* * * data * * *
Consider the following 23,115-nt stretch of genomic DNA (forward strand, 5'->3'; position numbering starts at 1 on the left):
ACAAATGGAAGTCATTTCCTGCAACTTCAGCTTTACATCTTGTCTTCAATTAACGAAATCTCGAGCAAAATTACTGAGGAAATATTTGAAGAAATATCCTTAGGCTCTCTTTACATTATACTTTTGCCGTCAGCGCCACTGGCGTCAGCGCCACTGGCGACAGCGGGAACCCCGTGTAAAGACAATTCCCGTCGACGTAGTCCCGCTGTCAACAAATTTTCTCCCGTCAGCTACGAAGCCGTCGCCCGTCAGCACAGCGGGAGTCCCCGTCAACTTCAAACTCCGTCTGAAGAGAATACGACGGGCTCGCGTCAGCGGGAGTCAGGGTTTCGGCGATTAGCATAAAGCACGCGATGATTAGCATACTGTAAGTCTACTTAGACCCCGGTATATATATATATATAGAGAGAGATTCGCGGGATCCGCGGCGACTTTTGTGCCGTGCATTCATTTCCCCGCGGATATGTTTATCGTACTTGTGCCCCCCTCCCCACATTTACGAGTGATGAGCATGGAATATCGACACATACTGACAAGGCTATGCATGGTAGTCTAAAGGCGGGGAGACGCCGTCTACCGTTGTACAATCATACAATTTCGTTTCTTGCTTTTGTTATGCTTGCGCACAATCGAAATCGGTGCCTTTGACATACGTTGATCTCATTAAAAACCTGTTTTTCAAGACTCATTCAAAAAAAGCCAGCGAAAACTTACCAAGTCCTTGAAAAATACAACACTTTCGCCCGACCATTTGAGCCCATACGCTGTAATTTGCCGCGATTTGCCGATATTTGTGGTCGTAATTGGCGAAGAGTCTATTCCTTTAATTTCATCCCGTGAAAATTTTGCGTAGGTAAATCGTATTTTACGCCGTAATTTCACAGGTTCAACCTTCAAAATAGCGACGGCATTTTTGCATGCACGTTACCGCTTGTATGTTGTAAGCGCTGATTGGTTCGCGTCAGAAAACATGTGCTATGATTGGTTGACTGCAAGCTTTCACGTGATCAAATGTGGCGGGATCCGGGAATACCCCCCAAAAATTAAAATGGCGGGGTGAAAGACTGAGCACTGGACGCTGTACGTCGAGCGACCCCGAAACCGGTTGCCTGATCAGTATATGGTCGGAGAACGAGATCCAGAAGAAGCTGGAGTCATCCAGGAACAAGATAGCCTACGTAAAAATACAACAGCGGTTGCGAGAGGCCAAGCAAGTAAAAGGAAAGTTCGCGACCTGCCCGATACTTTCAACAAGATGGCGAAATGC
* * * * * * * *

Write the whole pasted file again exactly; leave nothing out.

Consider the following 23,115-nt stretch of genomic DNA (forward strand, 5'->3'; position numbering starts at 1 on the left):
ACAAATGGAAGTCATTTCCTGCAACTTCAGCTTTACATCTTGTCTTCAATTAACGAAATCTCGAGCAAAATTACTGAGGAAATATTTGAAGAAATATCCTTAGGCTCTCTTTACATTATACTTTTGCCGTCAGCGCCACTGGCGTCAGCGCCACTGGCGACAGCGGGAACCCCGTGTAAAGACAATTCCCGTCGACGTAGTCCCGCTGTCAACAAATTTTCTCCCGTCAGCTACGAAGCCGTCGCCCGTCAGCACAGCGGGAGTCCCCGTCAACTTCAAACTCCGTCTGAAGAGAATACGACGGGCTCGCGTCAGCGGGAGTCAGGGTTTCGGCGATTAGCATAAAGCACGCGATGATTAGCATACTGTAAGTCTACTTAGACCCCGGTATATATATATATATAGAGAGAGATTCGCGGGATCCGCGGCGACTTTTGTGCCGTGCATTCATTTCCCCGCGGATATGTTTATCGTACTTGTGCCCCCCTCCCCACATTTACGAGTGATGAGCATGGAATATCGACACATACTGACAAGGCTATGCATGGTAGTCTAAAGGCGGGGAGACGCCGTCTACCGTTGTACAATCATACAATTTCGTTTCTTGCTTTTGTTATGCTTGCGCACAATCGAAATCGGTGCCTTTGACATACGTTGATCTCATTAAAAACCTGTTTTTCAAGACTCATTCAAAAAAAGCCAGCGAAAACTTACCAAGTCCTTGAAAAATACAACACTTTCGCCCGACCATTTGAGCCCATACGCTGTAATTTGCCGCGATTTGCCGATATTTGTGGTCGTAATTGGCGAAGAGTCTATTCCTTTAATTTCATCCCGTGAAAATTTTGCGTAGGTAAATCGTATTTTACGCCGTAATTTCACAGGTTCAACCTTCAAAATAGCGACGGCATTTTTGCATGCACGTTACCGCTTGTATGTTGTAAGCGCTGATTGGTTCGCGTCAGAAAACATGTGCTATGATTGGTTGACTGCAAGCTTTCACGTGATCAAATGTGGCGGGATCCGGGAATACCCCCCAAAAATTAAAATGGCGGGGTGAAAGACTGAGCACTGGACGCTGTACGTCGAGCGACCCCGAAACCGGTTGCCTGATCAGTATATGGTCGGAGAACGAGATCCAGAAGAAGCTGGAGTCATCCAGGAACAAGATAGCCTACGTAAAAATACAACAGCGGTTGCGAGAGGCCAAGCAAGTAAAAGGAAAGTTCGCGACCTGCCCGATACTTTCAACAAGATGGCGAAATGC